Infant Amanda was 5 weeks old when her father “violently beat her,” leaving her critically injured until her death at age 22 last year, said Rutherford County Sheriff Robert Arnold.
An autopsy performed by the state medical examiner’s office showed her manner of death was homicide, caused by complications of blunt force head injury.
Cold Case Detective Sgt. Dan Goodwin and Detective Steve Kohler questioned a number of doctors and other witnesses before presenting the case to the district attorney’s office. Detective Kohler charged biological father, Anthony Shannon Lane, with first-degree murder of Amanda on Monday.
Lane was convicted of aggravated child abuse of Amanda in 1992 and sentenced to 10 years in prison. After his release, he was charged and convicted of aggravated child abuse of a second child, her half-brother Ryan. He is serving a 25-year sentence on the second conviction at Hardeman County Correctional Facility.
Sgt. Goodwin and Detective Kohler charged Lane, 41, with first-degree murder in Amanda’s death Monday. Lane is being held in Rutherford County Adult Detention Center while awaiting a court hearing July 18.
“As a law enforcement officer and the father of two young children, it’s difficult for me to understand why anyone would want to hurt an innocent infant,” Arnold said. “We will work with the district attorney’s office in the prosecution of this case for justice for Amanda.”
Amanda’s case was originally investigated in 1991 by Sheriff’s Detectives Chuck Thomas and J.D. Driver, resulting in the conviction of Lane and Amanda’s biological mother, Stephanie Pinson, who was convicted for accessory after the fact of child abuse. She was sentenced to two years in jail.
Rutherford County foster parent Nancy Woodall-Holmes of La Vergne began caring for Amanda when she was three months old.
“She could only do less than a newborn baby,” Woodall-Holmes remembered. “She couldn’t suck or swallow. She was blind and non-verbal, fed through a tube in the stomach.”
Woodall-Holmes, who has cared for special needs children for 32 years, adopted Amanda who required four injections daily for a diabetic condition and had seizures. She had cerebral palsy.
“The only movement she had was her seizures,” Woodall-Holmes said, adding she couldn’t sit up, crawl, roll over, scratch or hold a toy. “She stayed in the same bed for 22 years.”
Woodall-Holmes and her adult children, Michelle Durham, Hannah Woodall and Matthew Woodall, cared for Amanda.
She described Amanda as “pure joy. She woke up with a smile. She went to sleep with a smile. She laughed all day, every day. She was so happy.”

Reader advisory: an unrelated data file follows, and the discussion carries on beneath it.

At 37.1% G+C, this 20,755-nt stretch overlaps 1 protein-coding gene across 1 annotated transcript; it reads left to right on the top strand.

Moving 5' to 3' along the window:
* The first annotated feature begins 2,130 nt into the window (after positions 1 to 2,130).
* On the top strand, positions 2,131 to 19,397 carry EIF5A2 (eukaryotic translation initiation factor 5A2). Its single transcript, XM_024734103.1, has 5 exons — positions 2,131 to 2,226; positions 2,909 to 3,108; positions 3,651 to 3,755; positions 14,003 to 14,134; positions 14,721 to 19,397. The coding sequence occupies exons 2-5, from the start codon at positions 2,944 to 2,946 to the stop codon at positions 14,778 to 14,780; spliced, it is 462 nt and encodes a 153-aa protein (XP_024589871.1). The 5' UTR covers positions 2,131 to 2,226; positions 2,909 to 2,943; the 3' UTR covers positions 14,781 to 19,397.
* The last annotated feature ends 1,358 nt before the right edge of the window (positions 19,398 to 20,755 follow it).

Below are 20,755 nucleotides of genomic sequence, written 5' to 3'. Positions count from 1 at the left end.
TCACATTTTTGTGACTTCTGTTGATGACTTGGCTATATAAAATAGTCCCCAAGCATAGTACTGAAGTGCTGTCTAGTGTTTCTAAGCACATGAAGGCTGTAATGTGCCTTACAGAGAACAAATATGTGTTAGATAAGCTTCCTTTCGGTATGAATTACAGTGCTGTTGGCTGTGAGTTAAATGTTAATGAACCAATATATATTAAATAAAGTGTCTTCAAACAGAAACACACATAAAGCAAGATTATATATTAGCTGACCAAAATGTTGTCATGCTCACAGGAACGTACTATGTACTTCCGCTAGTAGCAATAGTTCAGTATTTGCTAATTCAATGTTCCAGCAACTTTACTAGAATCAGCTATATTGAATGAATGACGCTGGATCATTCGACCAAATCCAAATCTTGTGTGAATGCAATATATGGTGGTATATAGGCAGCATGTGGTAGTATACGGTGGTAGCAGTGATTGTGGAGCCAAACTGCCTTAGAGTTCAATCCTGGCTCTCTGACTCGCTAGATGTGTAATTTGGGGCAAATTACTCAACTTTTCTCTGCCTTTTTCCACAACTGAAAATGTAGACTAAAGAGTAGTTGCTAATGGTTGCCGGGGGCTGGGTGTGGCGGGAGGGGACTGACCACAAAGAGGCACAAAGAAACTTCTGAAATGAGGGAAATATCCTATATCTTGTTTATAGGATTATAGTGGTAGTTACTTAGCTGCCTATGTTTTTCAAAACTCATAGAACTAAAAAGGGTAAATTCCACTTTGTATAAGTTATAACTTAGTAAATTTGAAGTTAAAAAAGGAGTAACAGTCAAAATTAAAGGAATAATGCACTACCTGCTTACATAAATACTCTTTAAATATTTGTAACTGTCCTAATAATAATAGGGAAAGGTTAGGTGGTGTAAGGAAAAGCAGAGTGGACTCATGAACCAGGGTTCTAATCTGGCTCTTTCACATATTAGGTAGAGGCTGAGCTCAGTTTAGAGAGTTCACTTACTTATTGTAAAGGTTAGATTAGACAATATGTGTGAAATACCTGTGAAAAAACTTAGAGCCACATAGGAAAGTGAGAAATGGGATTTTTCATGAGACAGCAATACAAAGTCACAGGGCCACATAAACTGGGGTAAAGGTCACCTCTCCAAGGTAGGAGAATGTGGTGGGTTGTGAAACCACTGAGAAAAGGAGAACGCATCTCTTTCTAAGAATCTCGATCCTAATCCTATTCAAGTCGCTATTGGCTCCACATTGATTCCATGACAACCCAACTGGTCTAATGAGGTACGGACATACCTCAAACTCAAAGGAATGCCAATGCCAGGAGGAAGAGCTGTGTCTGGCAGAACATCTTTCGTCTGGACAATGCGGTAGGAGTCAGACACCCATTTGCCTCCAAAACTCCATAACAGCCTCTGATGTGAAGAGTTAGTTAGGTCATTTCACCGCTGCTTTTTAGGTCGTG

Amanda recognized Woodall-Holmes’ voice and responded to her.
“Her life was such a gift to me,” the mother said. “Everybody who crossed her path walked away a different person.”
Ironically, Full Circle therapy asked Woodall-Holmes if other special needs children could use her swimming pool. That’s where Amanda first met her half-brother Ryan, who was also injured by Lane, their biological father.
“She and Ryan had their wheelchairs next to each other and their hands touched,” Woodall-Holmes remembered. “It was like they made a connection with each other.”
Ryan had therapy the day Amanda was rushed to the hospital the last time. Ryan joined Woodall-Holmes’ family and Amanda’s biological mother, half-brother and half-sister when Amanda died.
Woodall-Holmes’ voice cracked with emotion Tuesday when she talked about Amanda.
“I want Amanda’s death to mean something,” Woodall-Holmes’ said. “I want her life to mean something. I know it will be a controversial issue. Amanda had a life sentence. Her brother (Ryan) had a life sentence. Her death ended in a death sentence. I don’t think we should accept anything less than that for him (Lane).”
Arnold said the Sheriff’s Office is committed to remembering the victims and solving the cold cases.
“We still pursue cold cases so that abusers who commit these terrible crimes will be brought to justice,” Arnold said.
Woodall-Holmes believes Lane’s case will make a “huge impact” on child abusers in Tennessee. The abuser may get a short sentence originally.
“But when the victim dies, then real justice will happen,” Woodall-Holmes said. “It may take 23 years but justice will be served. That’s the message I want to get out there. I want Amanda’s life and death to speak volumes for the victims in Tennessee and for the abusers who only get a slap on the wrist.”